With the gazillion hurricanes (that’s just a rough estimate) which have plagued this 2020 tropical storm season, I am remembering 1989 here in North Carolina. Actually, the most deadly hurricane ever to strike here was Hazel in October of 1954. But thirty-five years later in September of 1989 Hurricane Hugo terrorized both North and South Carolina and gave me a blind date I shall never forget.
When the breath of Hurricane Hugo began blowing toward South Carolina, we in North Carolina began holding ours. As an English professor, I was intrigued by his name since he was the only literary-named hurricane, bearing the moniker of the great author (often called "The French Dickens") Victor Hugo who created Les Miserables, just as his windy namesake created millions of les miserables from Saint Croix to Charleston.
On September 22, 1989, the day Hugo blew ashore, I was to fly to Trenton to give a keynote address at the New Jersey Library for the Blind. I was lucky that Hugo veered west and spared Raleigh, allowing my flight to leave without delay. Foolishly, I was a bit apprehensive about addressing this sightless audience. In actuality, I discovered, the blind make an ideal group for a lecture since their sense of hearing is so sharply tuned, and there can be no visual distractions. For the first time in my lecturing career, the auditorium and audience were literally that -- “a place of hearing” for “those who came to hear."
Scattered throughout my audience were seeing-eye dogs and monitors who accompanied some of the blind patrons. As I launched into my Dickens, Dallas, and Dynasty talk, crediting Dickens with the invention of the soap opera, my eye was caught by a middle aged gentleman in the second row who was not only blind but deaf as well. His guide was a woman who held the palm of his right hand in her left. As I spoke, she quickly tapped with her fingers into his palm, translating my words into tactile signals and telegraphing my talk with astounding speed.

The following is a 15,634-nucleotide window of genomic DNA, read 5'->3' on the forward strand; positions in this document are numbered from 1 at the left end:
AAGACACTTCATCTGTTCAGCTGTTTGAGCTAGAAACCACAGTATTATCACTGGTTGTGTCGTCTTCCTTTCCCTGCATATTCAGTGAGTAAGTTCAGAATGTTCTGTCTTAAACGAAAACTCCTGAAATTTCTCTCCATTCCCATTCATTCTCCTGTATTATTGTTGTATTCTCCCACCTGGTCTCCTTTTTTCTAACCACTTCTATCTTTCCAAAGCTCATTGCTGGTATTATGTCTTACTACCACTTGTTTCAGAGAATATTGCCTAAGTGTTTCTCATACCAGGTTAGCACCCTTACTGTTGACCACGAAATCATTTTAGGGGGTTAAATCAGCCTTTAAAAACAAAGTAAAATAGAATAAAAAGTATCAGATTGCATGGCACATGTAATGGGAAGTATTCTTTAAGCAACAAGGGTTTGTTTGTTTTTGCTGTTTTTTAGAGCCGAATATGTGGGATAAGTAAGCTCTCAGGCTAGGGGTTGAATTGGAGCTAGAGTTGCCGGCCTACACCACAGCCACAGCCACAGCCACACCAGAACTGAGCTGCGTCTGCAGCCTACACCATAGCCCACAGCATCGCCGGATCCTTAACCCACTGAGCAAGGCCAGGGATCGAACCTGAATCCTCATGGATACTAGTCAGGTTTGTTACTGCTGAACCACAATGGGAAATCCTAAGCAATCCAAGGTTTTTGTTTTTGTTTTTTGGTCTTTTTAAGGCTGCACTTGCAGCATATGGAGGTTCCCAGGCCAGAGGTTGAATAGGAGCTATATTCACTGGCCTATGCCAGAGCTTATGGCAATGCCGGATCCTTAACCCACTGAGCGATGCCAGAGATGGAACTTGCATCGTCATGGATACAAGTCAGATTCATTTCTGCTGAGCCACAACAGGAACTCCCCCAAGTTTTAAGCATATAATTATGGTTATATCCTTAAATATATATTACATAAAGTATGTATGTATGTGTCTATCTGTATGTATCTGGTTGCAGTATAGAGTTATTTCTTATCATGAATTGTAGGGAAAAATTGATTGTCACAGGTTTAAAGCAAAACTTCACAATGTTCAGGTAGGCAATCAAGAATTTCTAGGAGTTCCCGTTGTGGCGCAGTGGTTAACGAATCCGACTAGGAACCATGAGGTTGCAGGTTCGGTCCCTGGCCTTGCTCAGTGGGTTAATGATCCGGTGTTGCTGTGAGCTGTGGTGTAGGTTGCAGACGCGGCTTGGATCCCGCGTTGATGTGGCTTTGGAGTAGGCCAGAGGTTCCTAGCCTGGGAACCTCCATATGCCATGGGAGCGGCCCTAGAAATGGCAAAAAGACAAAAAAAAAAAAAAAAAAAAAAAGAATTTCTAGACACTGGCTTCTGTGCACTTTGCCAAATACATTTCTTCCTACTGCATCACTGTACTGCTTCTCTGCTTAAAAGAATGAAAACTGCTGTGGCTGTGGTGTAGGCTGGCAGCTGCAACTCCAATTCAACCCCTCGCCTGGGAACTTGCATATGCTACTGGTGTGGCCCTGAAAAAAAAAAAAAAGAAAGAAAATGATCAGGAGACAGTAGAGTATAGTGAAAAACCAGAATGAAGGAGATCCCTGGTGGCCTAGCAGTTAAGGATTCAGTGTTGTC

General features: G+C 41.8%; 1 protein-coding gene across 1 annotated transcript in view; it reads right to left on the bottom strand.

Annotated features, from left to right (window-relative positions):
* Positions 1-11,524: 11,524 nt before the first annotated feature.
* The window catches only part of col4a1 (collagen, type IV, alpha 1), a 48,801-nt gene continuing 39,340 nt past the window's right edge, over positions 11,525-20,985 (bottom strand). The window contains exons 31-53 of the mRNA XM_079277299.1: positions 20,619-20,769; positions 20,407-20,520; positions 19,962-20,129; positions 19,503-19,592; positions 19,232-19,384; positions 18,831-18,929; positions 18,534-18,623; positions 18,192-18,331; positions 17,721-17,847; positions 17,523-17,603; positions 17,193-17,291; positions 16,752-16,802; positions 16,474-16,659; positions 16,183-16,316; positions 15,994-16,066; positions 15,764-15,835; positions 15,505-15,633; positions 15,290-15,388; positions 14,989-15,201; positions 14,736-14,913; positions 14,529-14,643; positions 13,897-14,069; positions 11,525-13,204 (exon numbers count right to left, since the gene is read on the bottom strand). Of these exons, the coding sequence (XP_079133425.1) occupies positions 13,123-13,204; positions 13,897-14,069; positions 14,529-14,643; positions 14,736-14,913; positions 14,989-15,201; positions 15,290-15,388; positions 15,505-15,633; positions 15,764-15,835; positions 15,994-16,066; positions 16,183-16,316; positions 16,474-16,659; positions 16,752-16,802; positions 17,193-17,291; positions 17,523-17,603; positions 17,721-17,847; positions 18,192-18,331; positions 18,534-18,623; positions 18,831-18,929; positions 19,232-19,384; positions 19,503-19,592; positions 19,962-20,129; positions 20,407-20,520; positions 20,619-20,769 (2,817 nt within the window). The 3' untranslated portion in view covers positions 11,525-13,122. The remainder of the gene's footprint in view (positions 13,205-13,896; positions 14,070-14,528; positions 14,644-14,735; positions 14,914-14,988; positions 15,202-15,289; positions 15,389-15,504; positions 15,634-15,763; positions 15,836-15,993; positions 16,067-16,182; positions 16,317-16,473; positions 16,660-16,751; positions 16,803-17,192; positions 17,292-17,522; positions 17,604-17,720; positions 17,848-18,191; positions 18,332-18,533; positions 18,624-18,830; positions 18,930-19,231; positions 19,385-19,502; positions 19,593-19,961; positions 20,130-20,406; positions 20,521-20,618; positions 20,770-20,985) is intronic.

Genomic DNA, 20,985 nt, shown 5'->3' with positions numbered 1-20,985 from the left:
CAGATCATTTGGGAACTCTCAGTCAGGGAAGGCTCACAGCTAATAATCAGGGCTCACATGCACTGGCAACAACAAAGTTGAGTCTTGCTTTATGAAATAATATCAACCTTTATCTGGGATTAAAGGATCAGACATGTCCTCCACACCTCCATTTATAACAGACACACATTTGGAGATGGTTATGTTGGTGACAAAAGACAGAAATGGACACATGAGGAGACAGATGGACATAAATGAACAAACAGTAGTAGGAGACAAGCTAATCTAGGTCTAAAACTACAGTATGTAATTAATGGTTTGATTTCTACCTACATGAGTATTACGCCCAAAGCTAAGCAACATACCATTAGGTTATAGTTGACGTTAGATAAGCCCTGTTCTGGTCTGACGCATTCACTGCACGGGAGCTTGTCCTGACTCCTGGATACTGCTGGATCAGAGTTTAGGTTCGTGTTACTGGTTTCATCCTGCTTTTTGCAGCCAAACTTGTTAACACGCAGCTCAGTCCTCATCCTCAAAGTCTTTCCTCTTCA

As hard as I try, my mind cannot stretch enough to imagine what it must be like to be without both sight and sound. The profoundness of such silence seems impenetrable. And yet there was this man enveloped by a darkness both audio and visual whose Saturday September schedule included a professor's lecture on Charles Dickens.
What so moved me was his reaction to my talk. As you probably remember, my talk on Dickens contains large doses of humor. When I injected my first humorous aside, the man's face broke into such an appreciative grin. Having neither seen nor heard me, he was able to share this light moment.
That moment reminded me of an experience when I was a teaching assistant at UCLA. One of my students was a promising young actress (whose father had won two Oscars for set design). She invited me to attend a performance of The Miracle Worker in which she starred as Annie Sullivan, Helen Keller's famous teacher.
Most of the cast was impressive, but the child who played Helen was ill-prepared to say the least. At her first entrance as the blind-and-deaf young girl, she rather diminished her credibility by catching sight of her proud parents in the front row and giving them a quick wave and giggle.
Nor did she improve much in the climactic scene when Annie spells out "W-A-T-E-R" for the thousandth time on Helen's palm, and she finally perceives the connection to the cold liquid pouring from the pump on her hand. The little actress could not begin to manage the proper expression of sudden recognition and awe. But when I glanced around the audience I was shocked. Some were actually weeping. Even with a woefully miscast Helen, the power of Annie Sullivan's triumph moved them to tears.
That power now returned to me as I stood before the remarkable man in the second row. He made me all the more grateful that the hurricane had not forced me to cancel. Even Hugo's horrific destruction of communications from the Caribbean to the Carolinas seemed weak -- when compared to the power in the simple act of communication from my professor's lips, through the skilled fingers of the interpreter, and into the receptive mind's eye of a deaf and blind Dickensian.